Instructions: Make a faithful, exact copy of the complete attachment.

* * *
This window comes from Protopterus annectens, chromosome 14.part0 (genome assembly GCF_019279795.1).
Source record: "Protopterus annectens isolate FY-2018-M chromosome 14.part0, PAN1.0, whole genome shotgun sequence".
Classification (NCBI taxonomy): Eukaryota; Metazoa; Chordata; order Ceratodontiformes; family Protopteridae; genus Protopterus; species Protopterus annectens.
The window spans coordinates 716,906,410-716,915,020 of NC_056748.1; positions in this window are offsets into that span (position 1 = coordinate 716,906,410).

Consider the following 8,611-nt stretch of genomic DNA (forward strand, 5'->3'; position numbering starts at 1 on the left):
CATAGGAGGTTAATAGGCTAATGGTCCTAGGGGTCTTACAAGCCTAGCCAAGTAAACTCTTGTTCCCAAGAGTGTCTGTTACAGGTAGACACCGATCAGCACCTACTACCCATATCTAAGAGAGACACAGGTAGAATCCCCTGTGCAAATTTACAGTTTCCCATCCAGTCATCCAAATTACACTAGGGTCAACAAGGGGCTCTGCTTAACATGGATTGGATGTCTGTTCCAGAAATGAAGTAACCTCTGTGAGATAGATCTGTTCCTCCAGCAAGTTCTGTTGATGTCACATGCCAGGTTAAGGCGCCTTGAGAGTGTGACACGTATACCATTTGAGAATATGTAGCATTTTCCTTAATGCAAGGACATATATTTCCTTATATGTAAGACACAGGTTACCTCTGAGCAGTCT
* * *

This window comes from Protopterus annectens, chromosome 14.part0 (genome assembly GCF_019279795.1).
Source record: "Protopterus annectens isolate FY-2018-M chromosome 14.part0, PAN1.0, whole genome shotgun sequence".
Classification (NCBI taxonomy): Eukaryota; Metazoa; Chordata; order Ceratodontiformes; family Protopteridae; genus Protopterus; species Protopterus annectens.
The window spans coordinates 716,906,410-716,915,020 of NC_056748.1; positions in this window are offsets into that span (position 1 = coordinate 716,906,410).

Consider the following 8,611-nt stretch of genomic DNA (forward strand, 5'->3'; position numbering starts at 1 on the left):
CATAGGAGGTTAATAGGCTAATGGTCCTAGGGGTCTTACAAGCCTAGCCAAGTAAACTCTTGTTCCCAAGAGTGTCTGTTACAGGTAGACACCGATCAGCACCTACTACCCATATCTAAGAGAGACACAGGTAGAATCCCCTGTGCAAATTTACAGTTTCCCATCCAGTCATCCAAATTACACTAGGGTCAACAAGGGGCTCTGCTTAACATGGATTGGATGTCTGTTCCAGAAATGAAGTAACCTCTGTGAGATAGATCTGTTCCTCCAGCAAGTTCTGTTGATGTCACATGCCAGGTTAAGGCGCCTTGAGAGTGTGACACGTATACCATTTGAGAATATGTAGCATTTTCCTTAATGCAAGGACATATATTTCCTTATATGTAAGACACAGGTTACCTCTGAGCAGTCT